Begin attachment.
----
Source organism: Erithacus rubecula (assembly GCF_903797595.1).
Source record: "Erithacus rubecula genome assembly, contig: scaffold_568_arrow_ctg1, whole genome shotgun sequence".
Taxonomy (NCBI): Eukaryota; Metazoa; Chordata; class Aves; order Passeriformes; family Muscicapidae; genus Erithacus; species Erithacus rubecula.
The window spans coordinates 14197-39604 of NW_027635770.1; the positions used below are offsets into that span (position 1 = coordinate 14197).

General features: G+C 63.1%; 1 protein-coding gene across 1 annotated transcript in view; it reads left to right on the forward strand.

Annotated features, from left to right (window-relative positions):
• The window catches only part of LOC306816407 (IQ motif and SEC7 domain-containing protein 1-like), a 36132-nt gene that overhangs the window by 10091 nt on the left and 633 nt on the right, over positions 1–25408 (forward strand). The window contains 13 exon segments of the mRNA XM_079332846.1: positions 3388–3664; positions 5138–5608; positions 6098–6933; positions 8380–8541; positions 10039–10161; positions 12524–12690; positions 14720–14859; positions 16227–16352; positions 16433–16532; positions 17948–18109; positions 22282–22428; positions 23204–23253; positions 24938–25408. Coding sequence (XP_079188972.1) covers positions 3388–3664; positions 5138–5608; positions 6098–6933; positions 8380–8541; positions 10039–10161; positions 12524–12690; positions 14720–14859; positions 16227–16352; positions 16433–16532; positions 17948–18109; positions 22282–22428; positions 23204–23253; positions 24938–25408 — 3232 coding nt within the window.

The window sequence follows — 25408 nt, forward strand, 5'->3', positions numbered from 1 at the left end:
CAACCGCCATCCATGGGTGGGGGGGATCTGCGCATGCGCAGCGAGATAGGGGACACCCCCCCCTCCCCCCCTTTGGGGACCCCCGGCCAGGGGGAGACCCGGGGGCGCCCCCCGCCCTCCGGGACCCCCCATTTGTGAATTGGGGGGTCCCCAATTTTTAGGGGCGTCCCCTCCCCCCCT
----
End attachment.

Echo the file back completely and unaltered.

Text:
Source organism: Erithacus rubecula (assembly GCF_903797595.1).
Source record: "Erithacus rubecula genome assembly, contig: scaffold_568_arrow_ctg1, whole genome shotgun sequence".
Taxonomy (NCBI): Eukaryota; Metazoa; Chordata; class Aves; order Passeriformes; family Muscicapidae; genus Erithacus; species Erithacus rubecula.
The window spans coordinates 14197-39604 of NW_027635770.1; the positions used below are offsets into that span (position 1 = coordinate 14197).

General features: G+C 63.1%; 1 protein-coding gene across 1 annotated transcript in view; it reads left to right on the forward strand.

Annotated features, from left to right (window-relative positions):
• The window catches only part of LOC306816407 (IQ motif and SEC7 domain-containing protein 1-like), a 36132-nt gene that overhangs the window by 10091 nt on the left and 633 nt on the right, over positions 1–25408 (forward strand). The window contains 13 exon segments of the mRNA XM_079332846.1: positions 3388–3664; positions 5138–5608; positions 6098–6933; positions 8380–8541; positions 10039–10161; positions 12524–12690; positions 14720–14859; positions 16227–16352; positions 16433–16532; positions 17948–18109; positions 22282–22428; positions 23204–23253; positions 24938–25408. Coding sequence (XP_079188972.1) covers positions 3388–3664; positions 5138–5608; positions 6098–6933; positions 8380–8541; positions 10039–10161; positions 12524–12690; positions 14720–14859; positions 16227–16352; positions 16433–16532; positions 17948–18109; positions 22282–22428; positions 23204–23253; positions 24938–25408 — 3232 coding nt within the window.

The window sequence follows — 25408 nt, forward strand, 5'->3', positions numbered from 1 at the left end:
CAACCGCCATCCATGGGTGGGGGGGATCTGCGCATGCGCAGCGAGATAGGGGACACCCCCCCCTCCCCCCCTTTGGGGACCCCCGGCCAGGGGGAGACCCGGGGGCGCCCCCCGCCCTCCGGGACCCCCCATTTGTGAATTGGGGGGTCCCCAATTTTTAGGGGCGTCCCCTCCCCCCCT